Tuesday, February 20, 2007

The Visit

This past weekend, I had the wonderful experience of meeting up with three of my sister Mothers of adoption loss at Hilton Head Island in SC. It is a beautiful place and full of history. We had a terrific time, watched "Loggerheads," cried, ate seafood and chocolate and talked....a lot, mostly about our adoption trauma and our reunions.

Just down the road from Hilton Head is Savannah, Ga., home of Paula Deen's "The Lady and Sons," beautiful, historic old homes, the setting for "Midnight In The Garden Of Good and Evil," former home of song master Johnny Mercer....and the setting for my second loss to the adoption machine of a newborn child, my son, that I would be forced to endure within a 14-month span. I gathered my courage, much like the mother in "Loggerheads," took out the directions that I had been holding for a few years, since I found out the building still existed, and went to visit one of the sites of my incarcerations. (*Interesting note..in "Loggerheads," the mother went to visit the home in Charlotte, NC where she gave birth...that is where my daughter was born and I would be willing to swear that it is the same building that was shown in the movie...that front door is "very distinctive." Whoa!)

The road that led to the former Florence Crittendon Home/Savannah is now paved...it was dirt when I was there as are a lot of coastal community roads in the deep southeast. But there was no mistaking the long, low building, now a bit spiffed up, with the inlet out back and the shrimp boats docked on the other side of that inlet. What used to be a place to hide our "sins," is now a rehab/short-term nursing facility. The area over to the side of the east wing where we "girls" used to go to sit in the grass and enjoy some sun was given over to paved paths and benches and wheelchairs were moving up and down the paths.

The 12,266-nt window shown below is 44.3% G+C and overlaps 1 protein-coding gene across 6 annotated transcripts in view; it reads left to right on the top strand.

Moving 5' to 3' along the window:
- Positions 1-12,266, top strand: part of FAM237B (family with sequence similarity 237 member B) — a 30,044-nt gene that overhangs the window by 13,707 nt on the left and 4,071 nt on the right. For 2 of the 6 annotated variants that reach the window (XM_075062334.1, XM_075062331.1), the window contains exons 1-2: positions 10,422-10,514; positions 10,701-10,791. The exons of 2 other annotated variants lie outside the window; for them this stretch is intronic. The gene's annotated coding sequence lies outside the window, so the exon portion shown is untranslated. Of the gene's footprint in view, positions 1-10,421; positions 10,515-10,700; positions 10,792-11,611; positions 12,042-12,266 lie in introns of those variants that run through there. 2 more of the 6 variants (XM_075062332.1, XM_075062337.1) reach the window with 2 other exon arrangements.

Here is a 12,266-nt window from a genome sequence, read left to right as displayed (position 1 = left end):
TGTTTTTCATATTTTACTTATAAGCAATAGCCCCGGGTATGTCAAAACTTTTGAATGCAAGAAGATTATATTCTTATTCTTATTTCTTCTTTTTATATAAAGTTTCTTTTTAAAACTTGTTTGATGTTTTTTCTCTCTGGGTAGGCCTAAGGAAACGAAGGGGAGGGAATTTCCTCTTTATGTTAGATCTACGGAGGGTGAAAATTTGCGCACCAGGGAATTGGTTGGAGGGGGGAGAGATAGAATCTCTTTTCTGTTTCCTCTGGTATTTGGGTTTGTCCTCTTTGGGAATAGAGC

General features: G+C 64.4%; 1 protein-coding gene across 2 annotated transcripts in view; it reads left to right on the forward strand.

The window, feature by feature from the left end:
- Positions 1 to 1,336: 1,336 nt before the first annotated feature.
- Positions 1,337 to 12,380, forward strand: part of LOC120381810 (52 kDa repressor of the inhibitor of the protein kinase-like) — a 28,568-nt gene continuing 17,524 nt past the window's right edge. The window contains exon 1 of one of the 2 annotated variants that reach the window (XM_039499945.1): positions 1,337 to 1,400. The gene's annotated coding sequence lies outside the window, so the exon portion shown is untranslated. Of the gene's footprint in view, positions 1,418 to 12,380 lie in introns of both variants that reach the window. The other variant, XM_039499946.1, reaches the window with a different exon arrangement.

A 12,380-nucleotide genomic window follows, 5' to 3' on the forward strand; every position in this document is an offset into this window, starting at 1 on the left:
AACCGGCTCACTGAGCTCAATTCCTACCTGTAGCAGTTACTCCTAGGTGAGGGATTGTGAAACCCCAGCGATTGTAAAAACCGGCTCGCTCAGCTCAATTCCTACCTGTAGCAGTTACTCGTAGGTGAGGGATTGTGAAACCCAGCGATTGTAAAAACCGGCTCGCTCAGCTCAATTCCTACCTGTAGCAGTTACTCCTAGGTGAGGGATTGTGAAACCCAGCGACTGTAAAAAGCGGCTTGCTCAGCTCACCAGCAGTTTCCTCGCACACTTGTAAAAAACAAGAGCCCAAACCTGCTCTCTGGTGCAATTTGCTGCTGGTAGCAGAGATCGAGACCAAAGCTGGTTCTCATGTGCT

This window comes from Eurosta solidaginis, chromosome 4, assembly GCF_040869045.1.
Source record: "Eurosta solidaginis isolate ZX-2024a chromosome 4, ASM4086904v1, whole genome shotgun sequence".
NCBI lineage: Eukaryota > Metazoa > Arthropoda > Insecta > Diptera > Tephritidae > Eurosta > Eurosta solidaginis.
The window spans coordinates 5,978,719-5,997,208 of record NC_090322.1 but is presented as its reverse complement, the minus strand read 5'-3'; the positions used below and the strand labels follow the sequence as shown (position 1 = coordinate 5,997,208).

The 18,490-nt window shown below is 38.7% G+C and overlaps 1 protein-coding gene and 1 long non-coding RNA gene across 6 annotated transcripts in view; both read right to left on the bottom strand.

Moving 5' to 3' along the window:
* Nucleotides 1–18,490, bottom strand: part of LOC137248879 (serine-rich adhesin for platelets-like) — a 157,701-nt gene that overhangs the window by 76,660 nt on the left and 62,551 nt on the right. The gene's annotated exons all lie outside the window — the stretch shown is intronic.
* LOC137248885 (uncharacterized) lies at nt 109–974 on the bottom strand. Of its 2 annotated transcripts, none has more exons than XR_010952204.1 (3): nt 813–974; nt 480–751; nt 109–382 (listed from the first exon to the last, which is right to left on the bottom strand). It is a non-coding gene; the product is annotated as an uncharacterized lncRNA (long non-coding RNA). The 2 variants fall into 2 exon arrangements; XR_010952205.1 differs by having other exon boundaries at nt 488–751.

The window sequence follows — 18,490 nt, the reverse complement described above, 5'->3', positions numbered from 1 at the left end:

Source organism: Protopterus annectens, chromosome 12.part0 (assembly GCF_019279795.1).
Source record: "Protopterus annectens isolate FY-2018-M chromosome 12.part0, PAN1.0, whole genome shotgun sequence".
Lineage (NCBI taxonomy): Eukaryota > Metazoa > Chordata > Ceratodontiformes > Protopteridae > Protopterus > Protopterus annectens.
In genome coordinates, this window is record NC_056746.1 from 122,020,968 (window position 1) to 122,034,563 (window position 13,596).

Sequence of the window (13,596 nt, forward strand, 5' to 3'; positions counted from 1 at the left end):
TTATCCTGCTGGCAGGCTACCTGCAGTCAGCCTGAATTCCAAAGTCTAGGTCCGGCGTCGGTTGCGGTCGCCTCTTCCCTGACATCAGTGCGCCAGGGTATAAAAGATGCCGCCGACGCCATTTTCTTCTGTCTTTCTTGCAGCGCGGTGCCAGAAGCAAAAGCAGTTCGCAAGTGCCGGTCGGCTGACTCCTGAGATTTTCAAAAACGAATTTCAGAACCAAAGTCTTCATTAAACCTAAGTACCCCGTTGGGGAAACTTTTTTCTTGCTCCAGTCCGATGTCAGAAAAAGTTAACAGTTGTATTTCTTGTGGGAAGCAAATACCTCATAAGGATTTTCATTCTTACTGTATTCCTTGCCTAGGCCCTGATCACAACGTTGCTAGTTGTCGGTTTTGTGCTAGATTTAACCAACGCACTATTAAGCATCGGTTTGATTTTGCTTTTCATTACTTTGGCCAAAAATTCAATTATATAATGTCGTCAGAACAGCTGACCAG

I only meant to walk around the outside, but found myself going up to the door and going inside. There was a receptionist and I just blurted out to her why I was here. She had worked there for nine years and she told me that I was not the first mother to re-visit the place. Some cried, she said. I didn't until I got back into my car. The large, 6-bed room where I stayed is now one of the physical therapy rooms. Where my narrow bed stood, there is now a raised exercise mat. The little bathroom off to one side is still there, 43 years later, but quite a bit modernized and there is a whirlpool where the large closet once was. Where there was once cold tile, there is now carpeting or parquet flooring except in the PT areas. But I felt the hair on the back of my neck rise as I looked at that exercise mat. That was where I had sobbed my little bit of "allowed" grief before I just shut down, emotionally.